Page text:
Potato chips are said to have been invented around the 1850s. Salt was added as a seasoning in the 1920s with other seasonings to follow in the 1950s. The first seasoned chips had three flavors: Cheese & Onion, Barbecue, and Salt & Vinegar.
The selection of flavors is astounding. Frito-Lay launched a contest called Canadian Lay’s “Do Us a Flavor” where fans suggested new flavor ideas for a chance to become an actual Lay’s potato chip flavors. After evaluating over 600,000 entries, four flavors are available for a limited time: Creamy Garlic Caesar, Grilled Cheese & Ketchup, Maple Moose, and Perogy Platter. The winner will get $50,000 plus 1 percent of the flavor’s sales.
We love our potato chips and it means big money. The Canadian potato chips market had total revenues of $1.2 billion in 2011, representing a compound annual growth rate (CAGR) of 6.7% between 2007 and 2011. Market consumption volumes increased with a CAGR of 5% between 2007-2011, to reach a total of 131.4 million kg in 2011. The market is anticipated to experience a CAGR of 6.2% for the five-year period 2011 – 2016, which is expected to drive the market to a value of $1.7 billion by the end of 2016.
However, there are big concerns about the nutrition of potato chips. It is not just the calorie content. The salt they contain contribute substantial levels of sodium to your diet. This had been linked to health issues such as high blood pressure. It is the potato chips’ taste appeal that causes people to overeat and become obese.
I eat a healthy diet full of fresh veggies and fruit, low in carbs. I avoid anything made of wheat, barley or oats because I am gluten intolerant. I get my organic grass fed side of beef every year. I don’t eat candy or drink sugary drinks including sodas and juice. Yet, my one weakness is potato chips.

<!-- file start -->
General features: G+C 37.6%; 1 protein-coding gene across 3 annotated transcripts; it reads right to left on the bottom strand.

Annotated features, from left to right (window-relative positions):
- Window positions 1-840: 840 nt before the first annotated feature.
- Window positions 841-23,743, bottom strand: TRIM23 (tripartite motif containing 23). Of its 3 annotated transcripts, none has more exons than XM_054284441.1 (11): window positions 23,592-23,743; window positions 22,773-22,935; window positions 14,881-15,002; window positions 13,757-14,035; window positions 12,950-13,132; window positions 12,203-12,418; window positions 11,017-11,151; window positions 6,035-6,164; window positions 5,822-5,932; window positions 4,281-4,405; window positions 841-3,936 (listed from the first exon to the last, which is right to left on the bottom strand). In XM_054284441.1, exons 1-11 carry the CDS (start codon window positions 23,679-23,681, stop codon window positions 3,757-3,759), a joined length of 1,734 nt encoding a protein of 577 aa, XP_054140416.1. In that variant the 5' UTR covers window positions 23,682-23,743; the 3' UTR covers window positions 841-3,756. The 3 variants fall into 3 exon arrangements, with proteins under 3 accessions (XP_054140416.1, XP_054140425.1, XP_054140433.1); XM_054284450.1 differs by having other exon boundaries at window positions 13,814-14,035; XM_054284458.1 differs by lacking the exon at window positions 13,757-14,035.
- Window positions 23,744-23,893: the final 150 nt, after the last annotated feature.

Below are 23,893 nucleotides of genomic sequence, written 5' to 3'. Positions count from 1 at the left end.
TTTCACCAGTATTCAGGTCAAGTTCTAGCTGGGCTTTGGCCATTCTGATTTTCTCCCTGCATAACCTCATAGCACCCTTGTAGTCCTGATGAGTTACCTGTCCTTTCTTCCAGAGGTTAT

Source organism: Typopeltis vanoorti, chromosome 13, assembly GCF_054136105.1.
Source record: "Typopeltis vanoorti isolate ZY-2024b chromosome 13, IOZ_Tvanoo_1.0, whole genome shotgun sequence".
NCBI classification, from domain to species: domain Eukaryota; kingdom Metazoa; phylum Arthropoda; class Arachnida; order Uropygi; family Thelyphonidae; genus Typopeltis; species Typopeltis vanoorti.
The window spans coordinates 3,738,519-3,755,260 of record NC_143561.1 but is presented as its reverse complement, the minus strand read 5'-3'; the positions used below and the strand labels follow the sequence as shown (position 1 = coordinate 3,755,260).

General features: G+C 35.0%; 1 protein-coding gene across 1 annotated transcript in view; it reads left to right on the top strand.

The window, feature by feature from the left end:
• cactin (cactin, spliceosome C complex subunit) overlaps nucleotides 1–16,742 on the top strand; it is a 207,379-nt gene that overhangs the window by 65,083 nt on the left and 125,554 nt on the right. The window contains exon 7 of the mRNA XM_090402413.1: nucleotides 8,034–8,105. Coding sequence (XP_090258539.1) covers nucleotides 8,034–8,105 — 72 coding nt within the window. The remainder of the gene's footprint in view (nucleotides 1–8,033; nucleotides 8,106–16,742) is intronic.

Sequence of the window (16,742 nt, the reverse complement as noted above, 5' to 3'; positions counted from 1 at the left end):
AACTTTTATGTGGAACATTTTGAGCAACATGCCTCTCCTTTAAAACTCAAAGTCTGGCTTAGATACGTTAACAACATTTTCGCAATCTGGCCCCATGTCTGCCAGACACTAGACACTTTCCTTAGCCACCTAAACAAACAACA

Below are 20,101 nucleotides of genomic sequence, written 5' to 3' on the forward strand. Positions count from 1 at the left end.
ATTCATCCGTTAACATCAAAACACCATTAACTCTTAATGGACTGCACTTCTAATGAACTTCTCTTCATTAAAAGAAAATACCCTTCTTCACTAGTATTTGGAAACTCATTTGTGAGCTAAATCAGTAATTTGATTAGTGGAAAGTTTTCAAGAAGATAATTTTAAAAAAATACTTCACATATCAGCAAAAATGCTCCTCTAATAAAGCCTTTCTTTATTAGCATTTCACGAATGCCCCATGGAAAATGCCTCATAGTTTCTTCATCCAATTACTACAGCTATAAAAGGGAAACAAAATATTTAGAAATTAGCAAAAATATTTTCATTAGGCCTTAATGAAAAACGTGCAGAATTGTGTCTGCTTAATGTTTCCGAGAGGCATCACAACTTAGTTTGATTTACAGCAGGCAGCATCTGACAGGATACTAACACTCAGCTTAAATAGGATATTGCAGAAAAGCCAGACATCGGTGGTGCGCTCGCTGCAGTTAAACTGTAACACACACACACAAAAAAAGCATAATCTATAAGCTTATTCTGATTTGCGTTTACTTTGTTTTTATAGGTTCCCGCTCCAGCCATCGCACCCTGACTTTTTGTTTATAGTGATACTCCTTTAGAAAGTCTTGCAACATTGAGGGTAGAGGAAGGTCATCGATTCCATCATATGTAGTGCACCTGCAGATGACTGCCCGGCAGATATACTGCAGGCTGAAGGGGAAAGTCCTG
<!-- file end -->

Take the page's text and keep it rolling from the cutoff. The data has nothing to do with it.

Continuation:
To make sure that I minimize my consumption of salt from potato chips, I keep to the Ordinary flavored chips. I’ve noticed that other flavored chips can contain 30%- 300% more salt than the plain ordinary chips! The ordinary chips usually have about 200 mg of sodium per 50 g serving. One brand of BBQ flavor has 600 mg! And don’t go thinking that the “healthier” veggy chips are any better. I saw one brand at 700 mg of sodium per serving.
Can you tell the difference? I sure can. I step on a scale the day after eating any flavored chips and find that I’ve gained 2-3 pounds in retained water. It can take 2-3 days for my body to get rid of it. That extra fluid is what causes high blood pressure… and is why the Doc gives you a diuretic to reduce your retained water.
So although we may love our potato chips, the flavored ones can really pack a punch to your blood pressure issue. If you must enjoy potato chips, go for the one with the least amount of salt.